“Why serve?” was the question which faced young Japanese American internees during WW II.
The members of the Greater Falls Church Veterans Council in Virginia recently got a good explanation from the head of the Japanese American Veterans Association.
JAVA President Gerald Yamada posed this question to council members: “If you were a young Japanese American, around the age of 20, sitting in one of America’s ‘concentration’ camps [during World War II], behind barbed wire, surrounded by armed guards, with your family’s worldly possessions either sold for pennies on the dollar or left behind, with your constitutional rights suppressed by the government, labeled an enemy alien, and your loyalty questioned — would you volunteer to fight for America in a segregated combat unit? You would ask yourself — ‘Why serve?’”
In analyzing this question, Yamada compared those who volunteered for service and those who refused to volunteer or to serve when drafted. He pointed out how the valor of the Nisei soldiers showed that they were loyal to America and how their accomplishments also made life better for their parents and future generations of Japanese Americans. Yamada said that if young men and women were to ask him today “why serve?” his advice would be very simple, “I am sure that all veterans would agree with my answer that if you serve, you bring honor to yourself, your family, the community, and the military. You affirm your faith in, and loyalty to, America by putting country first, as did the Nisei soldiers who served during World War II.”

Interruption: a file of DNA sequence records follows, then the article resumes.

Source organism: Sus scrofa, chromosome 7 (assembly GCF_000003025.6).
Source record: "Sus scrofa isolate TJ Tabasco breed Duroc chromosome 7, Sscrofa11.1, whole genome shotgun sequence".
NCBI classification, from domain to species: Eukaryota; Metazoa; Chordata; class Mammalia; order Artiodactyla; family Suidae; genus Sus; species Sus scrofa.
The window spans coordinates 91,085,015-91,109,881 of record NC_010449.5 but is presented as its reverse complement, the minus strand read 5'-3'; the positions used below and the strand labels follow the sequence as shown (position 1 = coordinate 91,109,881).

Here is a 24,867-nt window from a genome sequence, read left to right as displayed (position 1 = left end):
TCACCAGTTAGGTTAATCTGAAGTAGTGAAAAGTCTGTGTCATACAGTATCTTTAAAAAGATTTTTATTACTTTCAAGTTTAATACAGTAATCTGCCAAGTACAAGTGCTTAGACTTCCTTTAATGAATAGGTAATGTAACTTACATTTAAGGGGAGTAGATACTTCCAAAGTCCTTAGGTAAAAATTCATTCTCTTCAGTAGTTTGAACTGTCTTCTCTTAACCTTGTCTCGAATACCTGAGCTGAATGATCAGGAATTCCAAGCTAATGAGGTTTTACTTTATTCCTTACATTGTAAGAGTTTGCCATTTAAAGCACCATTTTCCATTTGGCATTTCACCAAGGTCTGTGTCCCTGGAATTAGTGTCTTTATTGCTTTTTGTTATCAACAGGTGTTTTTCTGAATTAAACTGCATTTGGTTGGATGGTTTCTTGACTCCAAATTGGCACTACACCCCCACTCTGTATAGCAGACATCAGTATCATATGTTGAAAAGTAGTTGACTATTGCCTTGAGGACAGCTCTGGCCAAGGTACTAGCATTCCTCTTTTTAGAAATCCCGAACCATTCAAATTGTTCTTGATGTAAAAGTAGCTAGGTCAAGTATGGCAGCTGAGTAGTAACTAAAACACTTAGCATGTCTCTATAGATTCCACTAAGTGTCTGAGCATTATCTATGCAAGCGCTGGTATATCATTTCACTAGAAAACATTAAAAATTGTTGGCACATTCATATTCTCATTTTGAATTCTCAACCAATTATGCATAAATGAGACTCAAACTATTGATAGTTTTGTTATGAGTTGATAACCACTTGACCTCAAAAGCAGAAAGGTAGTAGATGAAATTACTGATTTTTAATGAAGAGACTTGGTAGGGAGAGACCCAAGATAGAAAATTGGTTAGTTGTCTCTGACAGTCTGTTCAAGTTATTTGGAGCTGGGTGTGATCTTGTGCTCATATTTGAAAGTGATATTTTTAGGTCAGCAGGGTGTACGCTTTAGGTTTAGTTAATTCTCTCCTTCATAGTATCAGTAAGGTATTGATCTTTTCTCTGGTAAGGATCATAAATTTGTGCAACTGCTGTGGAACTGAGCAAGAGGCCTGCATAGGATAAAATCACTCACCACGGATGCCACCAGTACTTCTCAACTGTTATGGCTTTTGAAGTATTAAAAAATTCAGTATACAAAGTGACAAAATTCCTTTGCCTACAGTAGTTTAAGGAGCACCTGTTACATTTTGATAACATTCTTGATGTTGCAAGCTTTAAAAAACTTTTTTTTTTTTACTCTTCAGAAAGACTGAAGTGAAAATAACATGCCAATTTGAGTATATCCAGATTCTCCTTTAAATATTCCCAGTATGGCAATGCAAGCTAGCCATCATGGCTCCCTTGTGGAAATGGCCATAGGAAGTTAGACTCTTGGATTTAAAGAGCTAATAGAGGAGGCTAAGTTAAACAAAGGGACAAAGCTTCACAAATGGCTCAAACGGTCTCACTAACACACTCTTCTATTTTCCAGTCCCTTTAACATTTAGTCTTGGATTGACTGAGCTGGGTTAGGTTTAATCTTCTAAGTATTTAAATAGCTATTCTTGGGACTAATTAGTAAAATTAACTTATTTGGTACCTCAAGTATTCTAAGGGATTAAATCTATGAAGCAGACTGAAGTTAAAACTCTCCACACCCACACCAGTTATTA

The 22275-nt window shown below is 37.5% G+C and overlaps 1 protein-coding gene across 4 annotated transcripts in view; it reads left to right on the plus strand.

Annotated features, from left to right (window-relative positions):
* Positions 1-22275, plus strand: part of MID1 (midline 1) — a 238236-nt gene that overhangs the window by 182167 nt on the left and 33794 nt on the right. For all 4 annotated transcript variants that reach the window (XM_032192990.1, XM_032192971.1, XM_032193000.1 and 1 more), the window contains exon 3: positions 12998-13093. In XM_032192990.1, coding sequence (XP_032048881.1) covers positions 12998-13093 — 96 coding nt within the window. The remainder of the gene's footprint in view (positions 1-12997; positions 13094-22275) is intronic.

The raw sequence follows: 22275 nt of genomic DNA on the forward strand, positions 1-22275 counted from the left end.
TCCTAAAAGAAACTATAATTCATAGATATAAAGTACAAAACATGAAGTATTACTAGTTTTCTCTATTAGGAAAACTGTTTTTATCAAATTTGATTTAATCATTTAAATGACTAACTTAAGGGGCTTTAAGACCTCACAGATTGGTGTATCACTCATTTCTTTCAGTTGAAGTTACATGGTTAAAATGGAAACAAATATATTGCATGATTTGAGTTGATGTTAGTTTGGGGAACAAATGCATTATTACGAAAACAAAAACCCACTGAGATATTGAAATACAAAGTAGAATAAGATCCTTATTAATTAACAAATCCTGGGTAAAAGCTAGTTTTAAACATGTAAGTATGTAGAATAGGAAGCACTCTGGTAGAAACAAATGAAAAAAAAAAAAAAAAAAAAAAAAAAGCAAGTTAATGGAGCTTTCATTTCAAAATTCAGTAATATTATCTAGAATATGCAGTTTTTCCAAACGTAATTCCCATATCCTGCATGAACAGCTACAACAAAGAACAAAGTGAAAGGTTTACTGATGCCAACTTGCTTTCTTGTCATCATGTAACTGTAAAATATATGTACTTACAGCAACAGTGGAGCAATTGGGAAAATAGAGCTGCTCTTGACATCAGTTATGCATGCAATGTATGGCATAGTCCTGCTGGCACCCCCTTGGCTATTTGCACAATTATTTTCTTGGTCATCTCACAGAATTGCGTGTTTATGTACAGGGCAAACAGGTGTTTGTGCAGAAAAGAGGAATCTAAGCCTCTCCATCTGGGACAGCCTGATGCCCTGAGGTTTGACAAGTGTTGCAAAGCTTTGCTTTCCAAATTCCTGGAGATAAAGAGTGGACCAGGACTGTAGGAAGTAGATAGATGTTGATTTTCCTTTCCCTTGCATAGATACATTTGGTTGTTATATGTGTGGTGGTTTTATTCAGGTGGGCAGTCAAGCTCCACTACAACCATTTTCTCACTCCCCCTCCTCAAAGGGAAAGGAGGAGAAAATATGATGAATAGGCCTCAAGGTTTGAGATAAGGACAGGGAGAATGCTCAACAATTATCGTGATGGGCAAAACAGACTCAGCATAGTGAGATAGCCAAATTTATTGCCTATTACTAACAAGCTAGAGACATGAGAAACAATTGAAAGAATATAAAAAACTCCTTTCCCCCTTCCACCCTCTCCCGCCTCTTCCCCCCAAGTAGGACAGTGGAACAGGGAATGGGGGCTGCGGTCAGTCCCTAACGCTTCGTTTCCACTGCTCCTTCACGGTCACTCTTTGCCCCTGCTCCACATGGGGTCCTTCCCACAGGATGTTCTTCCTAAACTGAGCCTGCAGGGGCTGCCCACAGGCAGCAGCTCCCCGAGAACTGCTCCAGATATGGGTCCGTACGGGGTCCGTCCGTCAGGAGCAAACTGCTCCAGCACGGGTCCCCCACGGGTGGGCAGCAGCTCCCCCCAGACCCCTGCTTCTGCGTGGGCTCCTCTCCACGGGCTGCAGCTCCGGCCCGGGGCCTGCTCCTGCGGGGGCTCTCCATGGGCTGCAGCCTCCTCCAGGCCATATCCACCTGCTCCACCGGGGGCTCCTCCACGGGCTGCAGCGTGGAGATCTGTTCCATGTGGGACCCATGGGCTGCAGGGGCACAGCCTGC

Yamada concluded by noting that the Japanese American experience has an important lesson for the American public. He said that “Executive Order 9066 is a harsh example of racial profiling by the government. In fighting to prove their loyalty, the Nisei soldiers showed us that we must continue to fight against racially motivated government policies.” Yamada believes that this advice can be taken from President Harry Truman, when he declared in the White House ceremony for the returning100th/442ndsoldiers, “You fought not only the enemy, but you fought prejudice — and you won.” The President went on to say, “Keep up that fight and we will continue to win….”
Yamada concluded by urging “all of you to enlist in the fight against prejudice. We must keep up that fight, and with your help we will continue to win.”
The full text of Yamada’s speech can be found at the JAVA website (www.javadc.org).